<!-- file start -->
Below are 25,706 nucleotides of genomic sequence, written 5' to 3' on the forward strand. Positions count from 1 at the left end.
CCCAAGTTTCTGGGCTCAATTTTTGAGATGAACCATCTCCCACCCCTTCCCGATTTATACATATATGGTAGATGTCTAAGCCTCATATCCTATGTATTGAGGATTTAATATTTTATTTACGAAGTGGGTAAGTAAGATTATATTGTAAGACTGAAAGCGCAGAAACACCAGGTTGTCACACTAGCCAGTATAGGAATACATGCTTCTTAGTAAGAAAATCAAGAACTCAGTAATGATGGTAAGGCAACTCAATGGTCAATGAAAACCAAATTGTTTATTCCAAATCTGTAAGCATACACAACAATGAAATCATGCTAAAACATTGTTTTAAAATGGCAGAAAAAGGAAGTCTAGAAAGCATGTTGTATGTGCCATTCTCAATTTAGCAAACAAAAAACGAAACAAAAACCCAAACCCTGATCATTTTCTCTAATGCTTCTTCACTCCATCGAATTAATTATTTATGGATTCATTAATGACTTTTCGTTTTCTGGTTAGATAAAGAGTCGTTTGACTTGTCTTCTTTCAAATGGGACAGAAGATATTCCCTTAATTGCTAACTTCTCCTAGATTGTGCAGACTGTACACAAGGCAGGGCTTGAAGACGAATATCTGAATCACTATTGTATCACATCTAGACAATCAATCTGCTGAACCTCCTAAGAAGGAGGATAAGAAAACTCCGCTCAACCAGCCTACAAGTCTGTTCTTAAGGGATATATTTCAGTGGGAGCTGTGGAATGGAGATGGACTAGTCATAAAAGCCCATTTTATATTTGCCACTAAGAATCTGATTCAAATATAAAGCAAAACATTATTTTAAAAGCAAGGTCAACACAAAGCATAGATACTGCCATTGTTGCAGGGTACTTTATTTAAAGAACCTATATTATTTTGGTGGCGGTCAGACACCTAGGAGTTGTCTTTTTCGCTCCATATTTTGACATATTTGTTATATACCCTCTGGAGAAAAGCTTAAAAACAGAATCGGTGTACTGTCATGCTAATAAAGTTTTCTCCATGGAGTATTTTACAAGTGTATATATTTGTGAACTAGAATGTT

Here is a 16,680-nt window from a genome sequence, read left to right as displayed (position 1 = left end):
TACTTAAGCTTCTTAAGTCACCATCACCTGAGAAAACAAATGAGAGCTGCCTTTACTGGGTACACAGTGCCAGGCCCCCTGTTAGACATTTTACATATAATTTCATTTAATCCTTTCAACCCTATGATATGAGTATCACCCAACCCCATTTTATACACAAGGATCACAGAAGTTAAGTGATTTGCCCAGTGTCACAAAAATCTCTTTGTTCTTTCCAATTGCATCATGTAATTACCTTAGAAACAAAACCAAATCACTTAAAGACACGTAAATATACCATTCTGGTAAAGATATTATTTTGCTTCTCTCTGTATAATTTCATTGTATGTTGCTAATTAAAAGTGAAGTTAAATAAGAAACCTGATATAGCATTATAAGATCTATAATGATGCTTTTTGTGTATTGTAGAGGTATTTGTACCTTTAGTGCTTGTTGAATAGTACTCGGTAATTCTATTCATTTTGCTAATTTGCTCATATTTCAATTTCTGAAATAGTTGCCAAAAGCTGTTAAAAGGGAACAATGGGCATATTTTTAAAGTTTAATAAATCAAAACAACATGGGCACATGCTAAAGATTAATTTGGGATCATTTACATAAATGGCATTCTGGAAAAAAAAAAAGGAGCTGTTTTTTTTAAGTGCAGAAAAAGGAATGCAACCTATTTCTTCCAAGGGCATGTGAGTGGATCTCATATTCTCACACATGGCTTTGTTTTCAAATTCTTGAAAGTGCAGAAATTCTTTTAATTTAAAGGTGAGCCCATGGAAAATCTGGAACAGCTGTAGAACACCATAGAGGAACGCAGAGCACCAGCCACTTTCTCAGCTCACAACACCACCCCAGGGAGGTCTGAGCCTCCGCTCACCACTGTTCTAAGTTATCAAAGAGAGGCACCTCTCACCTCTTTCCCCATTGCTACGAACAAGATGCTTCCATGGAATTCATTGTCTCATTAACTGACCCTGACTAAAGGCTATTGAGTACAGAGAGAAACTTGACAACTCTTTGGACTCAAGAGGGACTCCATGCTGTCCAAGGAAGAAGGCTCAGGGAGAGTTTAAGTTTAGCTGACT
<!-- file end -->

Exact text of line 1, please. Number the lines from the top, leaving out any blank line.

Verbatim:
Below are 25,706 nucleotides of genomic sequence, written 5' to 3' on the forward strand. Positions count from 1 at the left end.